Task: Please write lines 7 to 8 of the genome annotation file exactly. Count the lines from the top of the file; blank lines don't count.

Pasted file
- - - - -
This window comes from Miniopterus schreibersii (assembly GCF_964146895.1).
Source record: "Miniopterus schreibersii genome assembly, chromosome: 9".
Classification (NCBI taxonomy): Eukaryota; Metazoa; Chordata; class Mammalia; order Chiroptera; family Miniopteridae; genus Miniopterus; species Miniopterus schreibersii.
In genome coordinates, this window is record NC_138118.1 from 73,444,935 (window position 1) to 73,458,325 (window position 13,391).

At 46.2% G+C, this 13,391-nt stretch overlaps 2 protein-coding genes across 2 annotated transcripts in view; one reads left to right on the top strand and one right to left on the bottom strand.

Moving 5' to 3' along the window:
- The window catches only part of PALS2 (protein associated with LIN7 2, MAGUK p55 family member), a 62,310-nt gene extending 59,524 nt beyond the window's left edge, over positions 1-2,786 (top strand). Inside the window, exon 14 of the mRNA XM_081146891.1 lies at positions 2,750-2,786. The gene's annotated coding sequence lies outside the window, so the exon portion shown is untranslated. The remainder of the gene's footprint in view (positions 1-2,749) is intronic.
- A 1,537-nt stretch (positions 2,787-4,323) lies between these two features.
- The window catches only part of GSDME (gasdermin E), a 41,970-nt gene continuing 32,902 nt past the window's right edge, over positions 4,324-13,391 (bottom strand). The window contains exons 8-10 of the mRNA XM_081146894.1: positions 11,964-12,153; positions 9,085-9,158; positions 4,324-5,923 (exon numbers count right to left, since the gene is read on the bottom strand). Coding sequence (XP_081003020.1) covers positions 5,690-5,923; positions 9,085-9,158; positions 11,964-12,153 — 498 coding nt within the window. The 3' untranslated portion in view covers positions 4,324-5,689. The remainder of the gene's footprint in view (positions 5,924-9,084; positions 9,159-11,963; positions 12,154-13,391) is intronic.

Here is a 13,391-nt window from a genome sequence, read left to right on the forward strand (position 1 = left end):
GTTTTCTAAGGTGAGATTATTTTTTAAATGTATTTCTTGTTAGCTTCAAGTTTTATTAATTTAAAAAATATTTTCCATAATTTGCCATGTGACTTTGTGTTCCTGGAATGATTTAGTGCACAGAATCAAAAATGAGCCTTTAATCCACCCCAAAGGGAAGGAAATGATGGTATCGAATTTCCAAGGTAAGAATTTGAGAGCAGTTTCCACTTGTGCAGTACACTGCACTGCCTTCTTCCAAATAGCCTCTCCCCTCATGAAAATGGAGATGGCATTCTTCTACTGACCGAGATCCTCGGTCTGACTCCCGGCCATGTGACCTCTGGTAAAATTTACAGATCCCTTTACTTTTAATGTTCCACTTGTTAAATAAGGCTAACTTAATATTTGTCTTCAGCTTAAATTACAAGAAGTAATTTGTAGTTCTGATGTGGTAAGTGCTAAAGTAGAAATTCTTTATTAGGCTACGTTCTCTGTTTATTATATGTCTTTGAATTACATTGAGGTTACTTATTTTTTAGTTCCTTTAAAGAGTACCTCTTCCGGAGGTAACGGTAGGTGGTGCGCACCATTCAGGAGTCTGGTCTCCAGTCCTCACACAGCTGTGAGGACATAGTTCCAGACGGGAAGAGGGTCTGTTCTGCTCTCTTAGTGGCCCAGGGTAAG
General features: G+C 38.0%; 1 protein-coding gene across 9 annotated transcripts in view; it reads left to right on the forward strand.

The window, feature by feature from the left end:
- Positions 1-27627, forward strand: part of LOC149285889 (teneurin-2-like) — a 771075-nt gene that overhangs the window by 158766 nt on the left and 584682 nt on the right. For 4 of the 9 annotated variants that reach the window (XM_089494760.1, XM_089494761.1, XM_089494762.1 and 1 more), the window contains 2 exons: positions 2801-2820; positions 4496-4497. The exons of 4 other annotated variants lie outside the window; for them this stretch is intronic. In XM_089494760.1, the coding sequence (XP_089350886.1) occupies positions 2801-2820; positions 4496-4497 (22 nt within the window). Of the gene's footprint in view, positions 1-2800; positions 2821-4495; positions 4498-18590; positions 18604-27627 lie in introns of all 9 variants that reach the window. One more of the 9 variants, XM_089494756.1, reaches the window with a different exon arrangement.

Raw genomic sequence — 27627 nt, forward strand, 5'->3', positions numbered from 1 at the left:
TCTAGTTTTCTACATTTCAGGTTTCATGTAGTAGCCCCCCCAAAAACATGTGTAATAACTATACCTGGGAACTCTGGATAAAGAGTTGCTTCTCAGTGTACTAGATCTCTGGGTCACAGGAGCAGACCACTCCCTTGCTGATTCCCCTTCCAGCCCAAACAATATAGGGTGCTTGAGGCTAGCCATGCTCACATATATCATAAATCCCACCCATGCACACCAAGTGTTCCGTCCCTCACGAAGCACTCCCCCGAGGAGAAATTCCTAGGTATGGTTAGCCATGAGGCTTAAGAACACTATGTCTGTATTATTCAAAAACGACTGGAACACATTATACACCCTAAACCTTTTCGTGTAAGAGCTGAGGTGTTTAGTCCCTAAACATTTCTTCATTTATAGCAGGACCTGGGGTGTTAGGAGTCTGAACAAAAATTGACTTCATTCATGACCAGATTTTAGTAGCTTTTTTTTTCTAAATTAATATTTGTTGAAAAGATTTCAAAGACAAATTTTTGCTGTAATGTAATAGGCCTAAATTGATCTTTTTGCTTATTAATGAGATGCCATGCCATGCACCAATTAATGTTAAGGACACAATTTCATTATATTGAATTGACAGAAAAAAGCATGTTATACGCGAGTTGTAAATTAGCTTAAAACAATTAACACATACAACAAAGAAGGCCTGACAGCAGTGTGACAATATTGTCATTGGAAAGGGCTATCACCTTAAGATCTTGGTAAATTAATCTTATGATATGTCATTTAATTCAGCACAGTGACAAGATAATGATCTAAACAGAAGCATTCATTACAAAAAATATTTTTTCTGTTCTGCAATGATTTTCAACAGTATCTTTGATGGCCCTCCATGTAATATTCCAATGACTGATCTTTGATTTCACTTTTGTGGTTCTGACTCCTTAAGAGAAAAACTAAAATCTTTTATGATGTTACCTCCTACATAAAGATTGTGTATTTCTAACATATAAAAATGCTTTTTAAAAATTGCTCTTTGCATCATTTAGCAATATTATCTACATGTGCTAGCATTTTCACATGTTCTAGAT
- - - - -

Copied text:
- The window catches only part of PALS2 (protein associated with LIN7 2, MAGUK p55 family member), a 62,310-nt gene extending 59,524 nt beyond the window's left edge, over positions 1-2,786 (top strand). Inside the window, exon 14 of the mRNA XM_081146891.1 lies at positions 2,750-2,786. The gene's annotated coding sequence lies outside the window, so the exon portion shown is untranslated. The remainder of the gene's footprint in view (positions 1-2,749) is intronic.
- A 1,537-nt stretch (positions 2,787-4,323) lies between these two features.